Mathematics, among all school subjects, is especially adapted to further clearness, definite brevity and precision in expression, although it offers no exercise in flights of rhetoric. This is due in the first place to the logical rigour with which it develops thought, avoiding every departure from the shortest, most direct way, never allowing empty phrases to enter. Other subjects excel in the development of expression in other respects: translation from foreign languages into the mother tongue gives exercise in finding the proper word for the given foreign word and gives knowledge of laws of syntax, the study of poetry and prose furnish fit patterns for connected presentation and elegant form of expression, composition is to exercise the pupil in a like presentation of his own or borrowed thoughtsand their development, the natural sciences teach description of natural objects, apparatus and processes, as well as the statement of laws on the grounds of immediate sense-perception. But all these aids for exercise in the use of the mother tongue, each in its way valuable and indispensable, do not guarantee, in the same manner as mathematical training, the exclusion of words whose concepts, if not entirely wanting, are not sufficiently clear. They do not furnish in the same measure that which the mathematician demands particularly as regards precision of expression.
In Anleitung zum mathematischen Unterricht in höheren Schulen (1906), 17.
Science quotes on:  |  Adapt (66)  |  Aid (97)  |  All (4108)  |  Allow (45)  |  Apparatus (68)  |  Avoid (116)  |  Borrow (30)  |  Brevity (8)  |  Clarity (47)  |  Clear (100)  |  Composition (84)  |  Concept (221)  |  Connect (125)  |  Definite (110)  |  Demand (123)  |  Departure (9)  |  Description (84)  |  Develop (268)  |  Development (422)  |  Direct (225)  |  Do (1908)  |  Due (141)  |  Elegant (36)  |  Empty (80)  |  Enter (141)  |  Entirely (34)  |  Excel (4)  |  Exclusion (16)  |  Exercise (110)  |  Expression (175)  |  Find (998)  |  First (1283)  |  Fit (134)  |  Flight (98)  |  Foreign (45)  |  Form (959)  |  Furnish (96)  |  Give (202)  |  Ground (217)  |  Guarantee (30)  |  Immediate (95)  |  Indispensable (28)  |  Knowledge (1529)  |  Language (293)  |  Law (894)  |  Logical (55)  |  Manner (58)  |  Mathematician (387)  |  Mathematics (1328)  |  Measure (232)  |  Most (1731)  |  Mother (114)  |  Mother Tongue (3)  |  Natural (796)  |  Natural Science (128)  |  Never (1087)  |  Object (422)  |  Offer (141)  |  Other (2236)  |  Particularly (21)  |  Pattern (110)  |  Perception (97)  |  Phrase (61)  |  Place (177)  |  Poetry (143)  |  Precision (68)  |  Presentation (23)  |  Process (423)  |  Proper (144)  |  Prose (11)  |  Pupil (61)  |  Regard (305)  |  Respect (207)  |  Rhetoric (12)  |  Rigour (21)  |  Same (157)  |  School (219)  |  Science (3879)  |  Sense (770)  |  Short (197)  |  Statement (142)  |  Study (653)  |  Subject (521)  |  Sufficiently (9)  |  Syntax (2)  |  Teach (277)  |  Thought (953)  |  Tongue (43)  |  Training (80)  |  Translation (21)  |  Use (766)  |  Value (365)  |  Value Of Mathematics (60)  |  Want (497)  |  Way (1217)  |  Word (619)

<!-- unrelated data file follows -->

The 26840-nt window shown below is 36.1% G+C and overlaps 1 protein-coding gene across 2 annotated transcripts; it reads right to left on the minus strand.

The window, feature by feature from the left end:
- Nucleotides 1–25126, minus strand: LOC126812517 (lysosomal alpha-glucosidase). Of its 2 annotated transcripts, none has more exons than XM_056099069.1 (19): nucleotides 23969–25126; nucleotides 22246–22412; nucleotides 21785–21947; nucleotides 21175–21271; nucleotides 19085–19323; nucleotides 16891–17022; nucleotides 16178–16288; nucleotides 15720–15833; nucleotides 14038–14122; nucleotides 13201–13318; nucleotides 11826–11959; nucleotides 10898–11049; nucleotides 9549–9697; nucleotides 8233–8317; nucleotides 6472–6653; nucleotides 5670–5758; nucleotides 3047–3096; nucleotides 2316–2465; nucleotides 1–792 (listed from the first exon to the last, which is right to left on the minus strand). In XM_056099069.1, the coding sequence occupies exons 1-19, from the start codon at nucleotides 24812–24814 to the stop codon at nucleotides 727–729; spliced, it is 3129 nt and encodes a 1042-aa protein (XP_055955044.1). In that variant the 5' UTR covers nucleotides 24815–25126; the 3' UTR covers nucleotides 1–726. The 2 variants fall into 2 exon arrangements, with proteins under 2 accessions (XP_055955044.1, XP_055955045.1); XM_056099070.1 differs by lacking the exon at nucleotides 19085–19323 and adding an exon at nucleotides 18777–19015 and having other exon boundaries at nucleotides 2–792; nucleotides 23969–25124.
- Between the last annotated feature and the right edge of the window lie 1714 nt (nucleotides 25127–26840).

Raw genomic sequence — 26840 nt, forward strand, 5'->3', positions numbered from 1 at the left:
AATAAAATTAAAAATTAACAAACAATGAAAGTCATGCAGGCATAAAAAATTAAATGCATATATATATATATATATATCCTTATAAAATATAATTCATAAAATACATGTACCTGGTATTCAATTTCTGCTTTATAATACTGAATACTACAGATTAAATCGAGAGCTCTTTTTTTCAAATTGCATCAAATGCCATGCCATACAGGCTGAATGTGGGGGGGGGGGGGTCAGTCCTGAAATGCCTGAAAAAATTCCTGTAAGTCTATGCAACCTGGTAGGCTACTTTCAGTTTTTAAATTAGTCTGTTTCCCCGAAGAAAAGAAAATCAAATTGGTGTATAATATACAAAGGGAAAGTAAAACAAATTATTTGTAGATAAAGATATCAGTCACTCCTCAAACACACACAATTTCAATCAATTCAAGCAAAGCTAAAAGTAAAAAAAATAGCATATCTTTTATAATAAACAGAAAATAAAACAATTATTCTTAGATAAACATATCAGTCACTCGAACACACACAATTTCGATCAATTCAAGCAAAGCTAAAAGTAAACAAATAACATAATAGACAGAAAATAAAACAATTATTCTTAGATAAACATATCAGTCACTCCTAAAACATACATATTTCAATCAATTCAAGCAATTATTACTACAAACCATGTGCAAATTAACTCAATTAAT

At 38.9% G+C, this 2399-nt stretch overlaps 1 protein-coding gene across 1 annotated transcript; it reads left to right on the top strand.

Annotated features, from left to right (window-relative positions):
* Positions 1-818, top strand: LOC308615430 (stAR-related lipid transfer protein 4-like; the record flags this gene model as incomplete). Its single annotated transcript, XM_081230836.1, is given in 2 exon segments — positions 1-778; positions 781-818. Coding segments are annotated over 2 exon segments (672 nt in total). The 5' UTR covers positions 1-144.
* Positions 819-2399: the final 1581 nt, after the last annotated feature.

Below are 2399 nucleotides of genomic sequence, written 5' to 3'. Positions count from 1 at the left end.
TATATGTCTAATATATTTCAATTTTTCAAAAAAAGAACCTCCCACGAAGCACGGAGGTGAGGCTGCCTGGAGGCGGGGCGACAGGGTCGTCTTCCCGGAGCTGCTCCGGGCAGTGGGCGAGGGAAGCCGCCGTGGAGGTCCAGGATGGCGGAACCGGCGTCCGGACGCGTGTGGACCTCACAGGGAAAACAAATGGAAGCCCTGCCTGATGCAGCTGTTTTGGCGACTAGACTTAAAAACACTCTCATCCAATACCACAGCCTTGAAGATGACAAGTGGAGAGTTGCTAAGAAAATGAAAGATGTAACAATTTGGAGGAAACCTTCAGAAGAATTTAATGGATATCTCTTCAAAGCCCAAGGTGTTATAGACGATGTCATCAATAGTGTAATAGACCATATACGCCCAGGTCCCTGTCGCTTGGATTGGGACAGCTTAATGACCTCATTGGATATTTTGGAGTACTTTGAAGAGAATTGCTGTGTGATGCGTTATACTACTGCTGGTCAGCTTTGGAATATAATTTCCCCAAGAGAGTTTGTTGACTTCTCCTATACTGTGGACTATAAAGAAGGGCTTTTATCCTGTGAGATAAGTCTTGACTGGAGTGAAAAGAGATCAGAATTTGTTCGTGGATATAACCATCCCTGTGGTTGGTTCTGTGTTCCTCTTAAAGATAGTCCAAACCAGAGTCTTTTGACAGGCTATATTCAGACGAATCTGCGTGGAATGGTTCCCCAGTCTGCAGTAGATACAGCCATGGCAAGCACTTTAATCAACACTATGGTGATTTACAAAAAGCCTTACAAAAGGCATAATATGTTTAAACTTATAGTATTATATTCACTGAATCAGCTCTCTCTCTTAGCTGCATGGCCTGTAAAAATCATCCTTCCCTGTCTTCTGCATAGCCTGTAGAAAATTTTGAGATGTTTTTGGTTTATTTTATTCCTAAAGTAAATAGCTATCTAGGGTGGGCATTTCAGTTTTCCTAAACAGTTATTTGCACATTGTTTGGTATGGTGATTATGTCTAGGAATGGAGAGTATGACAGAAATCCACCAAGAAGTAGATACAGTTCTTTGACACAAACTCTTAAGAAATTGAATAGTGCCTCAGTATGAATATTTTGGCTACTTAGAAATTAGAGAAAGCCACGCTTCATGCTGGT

The shortest and surest way of arriving at real knowledge is to unlearn the lessons we have been taught, to remount to first principles, and take no body’s word about them.
In Letters, on the Spirit of Patriotism: On the Idea of a Patriot King (1749), 78.
Science quotes on:  |   (2863)  |  Accept (191)  |  Arriving (2)  |  Body (537)  |  First (1283)  |  Knowledge (1529)  |  Lesson (57)  |  Mount (42)  |  Nobody (104)  |  Principle (507)  |  Real (149)  |  Surest (5)  |  Taught (4)  |  Unlearn (11)  |  Way (1217)  |  Word (619)

There may be some interest in one of my own discoveries in physics, entitled, “A Method of Approximating the Importance of a Given Physicist.” Briefly stated, after elimination of all differentials, the importance of a physicist can be measured by observation in the lobby of a building where the American Physical Society is in session. The importance of a given physicist varies inversely with his mean free path as he moves from the door of the meeting-room toward the street. His progress, of course, is marked by a series of scattering collisions with other physicists, during which he remains successively in the orbit of other individuals for a finite length of time. A good physicist has a mean free path of 3.6 ± 0.3 meters. The shortest m.f.p. measured in a series of observations between 1445 and 1947 was that of Oppenheimer (New York, 1946), the figure being 2.7 centimeters. I know. I was waiting for him on the street.